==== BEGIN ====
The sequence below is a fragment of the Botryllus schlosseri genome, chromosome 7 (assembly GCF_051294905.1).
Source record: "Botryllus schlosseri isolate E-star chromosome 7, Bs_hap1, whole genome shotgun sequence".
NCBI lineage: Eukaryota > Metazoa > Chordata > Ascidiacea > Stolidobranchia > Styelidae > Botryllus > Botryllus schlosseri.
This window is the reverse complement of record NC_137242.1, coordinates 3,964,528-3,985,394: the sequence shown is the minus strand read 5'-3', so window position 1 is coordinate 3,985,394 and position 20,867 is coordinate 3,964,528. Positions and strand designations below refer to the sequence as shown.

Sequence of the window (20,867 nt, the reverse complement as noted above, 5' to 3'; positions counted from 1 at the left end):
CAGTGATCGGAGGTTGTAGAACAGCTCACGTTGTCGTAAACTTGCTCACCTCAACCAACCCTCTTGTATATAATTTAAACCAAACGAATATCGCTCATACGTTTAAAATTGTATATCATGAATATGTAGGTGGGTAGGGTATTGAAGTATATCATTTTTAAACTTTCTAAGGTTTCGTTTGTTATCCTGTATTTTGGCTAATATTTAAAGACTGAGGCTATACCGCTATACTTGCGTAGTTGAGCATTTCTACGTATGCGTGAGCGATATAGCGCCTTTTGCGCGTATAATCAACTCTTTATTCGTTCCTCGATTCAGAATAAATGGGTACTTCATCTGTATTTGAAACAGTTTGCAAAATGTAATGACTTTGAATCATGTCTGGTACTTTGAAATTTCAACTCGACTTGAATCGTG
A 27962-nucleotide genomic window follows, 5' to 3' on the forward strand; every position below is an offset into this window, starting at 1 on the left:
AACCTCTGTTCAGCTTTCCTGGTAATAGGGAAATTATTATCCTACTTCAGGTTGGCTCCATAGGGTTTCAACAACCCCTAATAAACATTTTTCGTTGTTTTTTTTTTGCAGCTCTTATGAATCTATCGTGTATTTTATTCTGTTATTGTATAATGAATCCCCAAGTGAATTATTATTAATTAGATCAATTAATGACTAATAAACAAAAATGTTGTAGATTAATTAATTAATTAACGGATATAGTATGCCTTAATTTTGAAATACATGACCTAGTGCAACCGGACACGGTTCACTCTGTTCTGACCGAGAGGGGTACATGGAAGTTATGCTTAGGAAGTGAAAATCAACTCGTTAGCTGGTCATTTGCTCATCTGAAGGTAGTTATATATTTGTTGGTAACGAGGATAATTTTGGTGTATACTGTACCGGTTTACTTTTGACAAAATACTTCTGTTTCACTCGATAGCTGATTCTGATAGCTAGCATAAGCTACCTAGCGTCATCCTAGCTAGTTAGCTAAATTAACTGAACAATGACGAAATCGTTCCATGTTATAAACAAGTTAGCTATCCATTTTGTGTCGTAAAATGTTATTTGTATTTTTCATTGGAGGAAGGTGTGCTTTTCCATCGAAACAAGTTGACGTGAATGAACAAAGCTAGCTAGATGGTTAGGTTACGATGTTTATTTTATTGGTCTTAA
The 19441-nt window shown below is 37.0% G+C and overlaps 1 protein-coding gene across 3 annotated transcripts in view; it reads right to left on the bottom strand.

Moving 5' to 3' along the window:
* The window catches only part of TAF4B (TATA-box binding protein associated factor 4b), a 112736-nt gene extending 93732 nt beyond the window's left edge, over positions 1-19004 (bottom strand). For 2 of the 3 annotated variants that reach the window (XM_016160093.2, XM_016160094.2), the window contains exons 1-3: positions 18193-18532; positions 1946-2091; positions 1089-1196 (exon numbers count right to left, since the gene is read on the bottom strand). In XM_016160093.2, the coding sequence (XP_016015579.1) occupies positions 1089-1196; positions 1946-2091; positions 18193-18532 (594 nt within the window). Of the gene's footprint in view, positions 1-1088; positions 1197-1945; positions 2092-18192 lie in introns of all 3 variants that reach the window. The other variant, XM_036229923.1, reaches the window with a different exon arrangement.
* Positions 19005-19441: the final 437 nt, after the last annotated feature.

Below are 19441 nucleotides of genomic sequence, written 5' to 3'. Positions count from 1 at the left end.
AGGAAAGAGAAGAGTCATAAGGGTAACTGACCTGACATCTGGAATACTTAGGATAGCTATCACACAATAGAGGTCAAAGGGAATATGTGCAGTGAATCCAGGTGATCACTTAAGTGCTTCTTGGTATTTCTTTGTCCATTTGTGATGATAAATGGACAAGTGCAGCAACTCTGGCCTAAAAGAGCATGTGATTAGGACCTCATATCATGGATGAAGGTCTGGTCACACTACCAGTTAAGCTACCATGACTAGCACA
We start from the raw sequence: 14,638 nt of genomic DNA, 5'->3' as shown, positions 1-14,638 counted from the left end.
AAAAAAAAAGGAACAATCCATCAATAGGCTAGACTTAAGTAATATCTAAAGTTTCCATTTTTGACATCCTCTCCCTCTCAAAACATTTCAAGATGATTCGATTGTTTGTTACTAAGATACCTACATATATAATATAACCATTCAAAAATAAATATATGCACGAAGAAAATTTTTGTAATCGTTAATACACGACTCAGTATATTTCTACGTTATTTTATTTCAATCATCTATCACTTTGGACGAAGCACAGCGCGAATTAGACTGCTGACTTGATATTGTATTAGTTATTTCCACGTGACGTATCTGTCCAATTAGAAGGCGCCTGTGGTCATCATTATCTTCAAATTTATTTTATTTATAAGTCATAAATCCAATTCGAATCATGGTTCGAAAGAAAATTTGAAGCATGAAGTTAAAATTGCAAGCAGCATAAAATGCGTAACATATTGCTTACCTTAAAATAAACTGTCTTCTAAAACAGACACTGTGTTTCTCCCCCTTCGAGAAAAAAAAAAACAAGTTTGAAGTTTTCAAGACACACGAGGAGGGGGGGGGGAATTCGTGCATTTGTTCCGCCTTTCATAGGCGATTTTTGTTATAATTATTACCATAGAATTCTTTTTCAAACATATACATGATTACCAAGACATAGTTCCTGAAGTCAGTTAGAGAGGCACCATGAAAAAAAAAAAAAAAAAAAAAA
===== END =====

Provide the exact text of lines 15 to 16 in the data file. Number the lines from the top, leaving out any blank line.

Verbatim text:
We start from the raw sequence: 14,638 nt of genomic DNA, 5'->3' as shown, positions 1-14,638 counted from the left end.
AAAAAAAAAGGAACAATCCATCAATAGGCTAGACTTAAGTAATATCTAAAGTTTCCATTTTTGACATCCTCTCCCTCTCAAAACATTTCAAGATGATTCGATTGTTTGTTACTAAGATACCTACATATATAATATAACCATTCAAAAATAAATATATGCACGAAGAAAATTTTTGTAATCGTTAATACACGACTCAGTATATTTCTACGTTATTTTATTTCAATCATCTATCACTTTGGACGAAGCACAGCGCGAATTAGACTGCTGACTTGATATTGTATTAGTTATTTCCACGTGACGTATCTGTCCAATTAGAAGGCGCCTGTGGTCATCATTATCTTCAAATTTATTTTATTTATAAGTCATAAATCCAATTCGAATCATGGTTCGAAAGAAAATTTGAAGCATGAAGTTAAAATTGCAAGCAGCATAAAATGCGTAACATATTGCTTACCTTAAAATAAACTGTCTTCTAAAACAGACACTGTGTTTCTCCCCCTTCGAGAAAAAAAAAAACAAGTTTGAAGTTTTCAAGACACACGAGGAGGGGGGGGGGAATTCGTGCATTTGTTCCGCCTTTCATAGGCGATTTTTGTTATAATTATTACCATAGAATTCTTTTTCAAACATATACATGATTACCAAGACATAGTTCCTGAAGTCAGTTAGAGAGGCACCATGAAAAAAAAAAAAAAAAAAAAAA